A number of actors from Squid Game have responded to criticism surrounding their performances in the hit Netflix show.
- READ MORE: Squid Game review – child’s play turns deadly in a cutting critique of late-stage capitalism
In an interview with The Guardian, the four “VIPs” who appear in the show as English-speaking and mask-wearing billionaires addressed backlash for their “stilted” performances.
“I ain’t complaining baby!” actor Geoffrey Giuliano told the publication, adding: “I’m in the hottest show in the world. I got fanmail. Just today I got a woman who said: ‘Send me your autograph.’ So I did, and two hours later she sent me a photo where she had ‘Geoffrey Giuliano, VIP four,’ tattooed right across her forearm. There have also been some sexual invitations, from males and females.”
Another actor said the experience had been “a bit of a challenge” after working as an actor in Korea since 2014.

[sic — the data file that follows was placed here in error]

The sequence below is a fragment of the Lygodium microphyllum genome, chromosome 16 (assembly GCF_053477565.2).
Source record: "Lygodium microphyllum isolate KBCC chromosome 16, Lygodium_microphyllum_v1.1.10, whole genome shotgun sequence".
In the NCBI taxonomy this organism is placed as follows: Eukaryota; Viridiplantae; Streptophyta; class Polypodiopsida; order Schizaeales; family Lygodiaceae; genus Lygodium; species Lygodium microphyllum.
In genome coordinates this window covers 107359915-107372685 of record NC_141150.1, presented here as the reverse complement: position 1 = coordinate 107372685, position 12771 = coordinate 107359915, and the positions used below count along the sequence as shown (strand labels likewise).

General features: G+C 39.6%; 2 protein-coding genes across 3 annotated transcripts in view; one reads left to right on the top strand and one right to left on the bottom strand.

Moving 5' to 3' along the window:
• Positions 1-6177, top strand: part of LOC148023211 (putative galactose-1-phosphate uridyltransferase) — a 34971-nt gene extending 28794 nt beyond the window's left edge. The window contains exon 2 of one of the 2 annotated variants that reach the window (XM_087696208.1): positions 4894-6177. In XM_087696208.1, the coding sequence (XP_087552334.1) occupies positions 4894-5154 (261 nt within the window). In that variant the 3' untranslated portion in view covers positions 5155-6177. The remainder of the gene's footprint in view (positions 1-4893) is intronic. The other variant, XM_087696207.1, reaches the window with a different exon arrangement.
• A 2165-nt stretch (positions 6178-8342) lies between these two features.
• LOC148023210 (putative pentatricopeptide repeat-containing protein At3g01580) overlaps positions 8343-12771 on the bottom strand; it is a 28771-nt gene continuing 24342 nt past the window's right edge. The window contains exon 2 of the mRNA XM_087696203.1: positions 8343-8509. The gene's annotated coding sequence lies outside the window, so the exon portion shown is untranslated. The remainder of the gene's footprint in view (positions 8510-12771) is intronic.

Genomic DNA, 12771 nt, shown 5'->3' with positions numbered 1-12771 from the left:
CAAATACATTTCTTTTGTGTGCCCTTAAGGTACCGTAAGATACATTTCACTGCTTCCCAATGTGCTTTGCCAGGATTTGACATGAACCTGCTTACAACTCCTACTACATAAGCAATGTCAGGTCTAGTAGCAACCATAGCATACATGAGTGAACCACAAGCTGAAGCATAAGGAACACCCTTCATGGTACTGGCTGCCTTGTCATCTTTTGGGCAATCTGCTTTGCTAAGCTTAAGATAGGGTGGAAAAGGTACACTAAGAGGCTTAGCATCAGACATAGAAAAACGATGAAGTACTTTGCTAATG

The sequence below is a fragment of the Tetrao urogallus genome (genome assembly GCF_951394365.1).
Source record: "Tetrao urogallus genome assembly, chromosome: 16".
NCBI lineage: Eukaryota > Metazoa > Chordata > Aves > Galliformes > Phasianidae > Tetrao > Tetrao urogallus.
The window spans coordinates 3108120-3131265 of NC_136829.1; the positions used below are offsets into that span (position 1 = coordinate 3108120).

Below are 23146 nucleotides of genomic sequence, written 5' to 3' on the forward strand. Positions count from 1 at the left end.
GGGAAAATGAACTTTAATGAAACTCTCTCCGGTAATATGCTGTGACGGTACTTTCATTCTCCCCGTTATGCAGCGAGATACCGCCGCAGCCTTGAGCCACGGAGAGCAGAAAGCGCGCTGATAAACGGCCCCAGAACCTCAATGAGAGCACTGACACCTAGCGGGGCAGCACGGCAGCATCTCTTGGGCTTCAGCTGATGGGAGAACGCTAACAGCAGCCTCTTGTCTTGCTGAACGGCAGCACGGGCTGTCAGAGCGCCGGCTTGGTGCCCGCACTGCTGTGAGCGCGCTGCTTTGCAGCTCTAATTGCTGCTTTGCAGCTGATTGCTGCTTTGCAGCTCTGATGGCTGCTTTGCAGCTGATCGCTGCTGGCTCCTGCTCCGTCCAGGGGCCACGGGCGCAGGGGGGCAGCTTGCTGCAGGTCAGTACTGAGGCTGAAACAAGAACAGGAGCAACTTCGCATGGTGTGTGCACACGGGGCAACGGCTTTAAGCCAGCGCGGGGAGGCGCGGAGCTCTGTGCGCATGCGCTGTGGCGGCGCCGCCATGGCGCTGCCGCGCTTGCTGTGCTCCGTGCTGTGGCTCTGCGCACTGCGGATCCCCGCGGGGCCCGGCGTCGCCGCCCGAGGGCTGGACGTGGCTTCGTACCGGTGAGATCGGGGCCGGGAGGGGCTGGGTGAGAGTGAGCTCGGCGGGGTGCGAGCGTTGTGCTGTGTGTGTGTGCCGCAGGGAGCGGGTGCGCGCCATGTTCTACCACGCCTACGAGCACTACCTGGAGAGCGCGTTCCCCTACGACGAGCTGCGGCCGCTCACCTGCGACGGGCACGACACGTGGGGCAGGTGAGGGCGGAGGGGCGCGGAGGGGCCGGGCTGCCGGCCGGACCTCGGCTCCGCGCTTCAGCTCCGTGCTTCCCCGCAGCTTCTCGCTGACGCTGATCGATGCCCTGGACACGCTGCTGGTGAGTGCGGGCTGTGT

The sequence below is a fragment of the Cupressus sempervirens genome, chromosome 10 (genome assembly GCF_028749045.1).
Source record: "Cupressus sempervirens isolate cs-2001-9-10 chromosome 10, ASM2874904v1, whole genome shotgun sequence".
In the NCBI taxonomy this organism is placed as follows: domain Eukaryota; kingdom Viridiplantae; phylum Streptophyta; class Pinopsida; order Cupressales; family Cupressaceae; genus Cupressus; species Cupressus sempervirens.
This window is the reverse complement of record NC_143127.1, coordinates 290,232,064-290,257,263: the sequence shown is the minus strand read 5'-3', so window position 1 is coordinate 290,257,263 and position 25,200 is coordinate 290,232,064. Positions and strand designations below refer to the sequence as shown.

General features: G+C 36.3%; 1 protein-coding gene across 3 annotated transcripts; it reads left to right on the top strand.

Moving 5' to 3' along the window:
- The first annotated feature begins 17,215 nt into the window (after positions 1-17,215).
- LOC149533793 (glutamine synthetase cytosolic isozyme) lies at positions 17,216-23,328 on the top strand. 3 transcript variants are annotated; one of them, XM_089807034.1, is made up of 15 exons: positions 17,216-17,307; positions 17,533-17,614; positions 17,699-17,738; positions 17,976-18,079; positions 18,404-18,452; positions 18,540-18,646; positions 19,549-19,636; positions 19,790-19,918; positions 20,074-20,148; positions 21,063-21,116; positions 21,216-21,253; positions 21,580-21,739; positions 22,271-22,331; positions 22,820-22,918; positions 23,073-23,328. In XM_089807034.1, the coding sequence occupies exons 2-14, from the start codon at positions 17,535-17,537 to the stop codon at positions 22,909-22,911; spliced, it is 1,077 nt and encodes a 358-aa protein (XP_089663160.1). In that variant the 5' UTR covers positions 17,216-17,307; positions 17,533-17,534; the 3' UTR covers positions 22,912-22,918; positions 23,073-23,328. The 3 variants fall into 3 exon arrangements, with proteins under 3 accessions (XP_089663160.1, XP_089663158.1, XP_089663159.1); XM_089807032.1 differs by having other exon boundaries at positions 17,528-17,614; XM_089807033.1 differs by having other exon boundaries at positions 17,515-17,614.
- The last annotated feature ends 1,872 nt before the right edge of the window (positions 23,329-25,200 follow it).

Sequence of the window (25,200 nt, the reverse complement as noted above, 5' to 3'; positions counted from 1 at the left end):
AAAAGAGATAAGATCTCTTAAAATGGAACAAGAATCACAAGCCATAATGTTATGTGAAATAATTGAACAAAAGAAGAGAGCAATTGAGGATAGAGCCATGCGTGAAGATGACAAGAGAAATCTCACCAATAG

“I suffer from extreme clinical depression, so it’s been a bit of a challenge,” Daniel C Kennedy said. “Initially, I was gutted by the comments but, with time and distance and some honest self-reflection, I’ve been better able to filter the feedback into the stuff I can use to improve next time, versus the stuff that is bound to come when you’re part of a project that gets global recognition.”
John D Michaels, who played the role of “VIP one”, added context on the show saying the actors were not given scripts for the whole show, only their scenes.
“We were all wearing very heavy plaster masks, and sitting on couches that were at least 20-30ft away from the closest VIP,” he went on. “We all had to yell our lines vaguely into the air, which added to the weird tonality of the delivery.”
He also explained that the acting on Squid Game and Korean drama more broadly is heightened on purpose, which might shock non-Korean audiences.
“Whether they’re watching with a dubbed or subtitled version, people who don’t speak Korean don’t have the understanding needed to fully judge a Korean actor’s performance,” he explained. “What might be cartoonish or broad about them is lost in translation, whereas the VIPs had no such luxury”.
In a four-star review of Squid Game, NME wrote: “By juxtaposing the innocence of these childish games with the insidious belief that ceaseless, cutthroat competition is the only way modern adults can survive, Squid Game presents a potent microcosm of capitalist society.”